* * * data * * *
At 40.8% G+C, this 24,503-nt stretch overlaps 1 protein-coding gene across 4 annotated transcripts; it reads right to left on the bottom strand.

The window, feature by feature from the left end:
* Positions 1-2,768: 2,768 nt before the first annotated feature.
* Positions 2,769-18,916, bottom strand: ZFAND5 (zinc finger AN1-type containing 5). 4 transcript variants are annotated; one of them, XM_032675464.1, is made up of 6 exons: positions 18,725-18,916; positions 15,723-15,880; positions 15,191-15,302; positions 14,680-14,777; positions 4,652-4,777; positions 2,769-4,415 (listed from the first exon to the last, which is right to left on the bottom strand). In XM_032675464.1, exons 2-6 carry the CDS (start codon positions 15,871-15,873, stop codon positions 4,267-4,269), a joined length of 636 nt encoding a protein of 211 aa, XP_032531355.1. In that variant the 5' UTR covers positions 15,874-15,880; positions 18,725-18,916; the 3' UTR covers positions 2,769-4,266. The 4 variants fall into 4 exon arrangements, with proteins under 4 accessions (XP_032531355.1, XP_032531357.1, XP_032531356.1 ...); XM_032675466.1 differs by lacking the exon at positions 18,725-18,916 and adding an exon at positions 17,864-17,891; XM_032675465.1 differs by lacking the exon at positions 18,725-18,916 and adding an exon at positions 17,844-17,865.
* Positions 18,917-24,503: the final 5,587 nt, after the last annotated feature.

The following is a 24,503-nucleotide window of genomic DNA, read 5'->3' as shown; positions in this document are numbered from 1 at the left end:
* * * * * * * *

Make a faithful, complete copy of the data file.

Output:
At 40.8% G+C, this 24,503-nt stretch overlaps 1 protein-coding gene across 4 annotated transcripts; it reads right to left on the bottom strand.

The window, feature by feature from the left end:
* Positions 1-2,768: 2,768 nt before the first annotated feature.
* Positions 2,769-18,916, bottom strand: ZFAND5 (zinc finger AN1-type containing 5). 4 transcript variants are annotated; one of them, XM_032675464.1, is made up of 6 exons: positions 18,725-18,916; positions 15,723-15,880; positions 15,191-15,302; positions 14,680-14,777; positions 4,652-4,777; positions 2,769-4,415 (listed from the first exon to the last, which is right to left on the bottom strand). In XM_032675464.1, exons 2-6 carry the CDS (start codon positions 15,871-15,873, stop codon positions 4,267-4,269), a joined length of 636 nt encoding a protein of 211 aa, XP_032531355.1. In that variant the 5' UTR covers positions 15,874-15,880; positions 18,725-18,916; the 3' UTR covers positions 2,769-4,266. The 4 variants fall into 4 exon arrangements, with proteins under 4 accessions (XP_032531355.1, XP_032531357.1, XP_032531356.1 ...); XM_032675466.1 differs by lacking the exon at positions 18,725-18,916 and adding an exon at positions 17,864-17,891; XM_032675465.1 differs by lacking the exon at positions 18,725-18,916 and adding an exon at positions 17,844-17,865.
* Positions 18,917-24,503: the final 5,587 nt, after the last annotated feature.

The following is a 24,503-nucleotide window of genomic DNA, read 5'->3' as shown; positions in this document are numbered from 1 at the left end: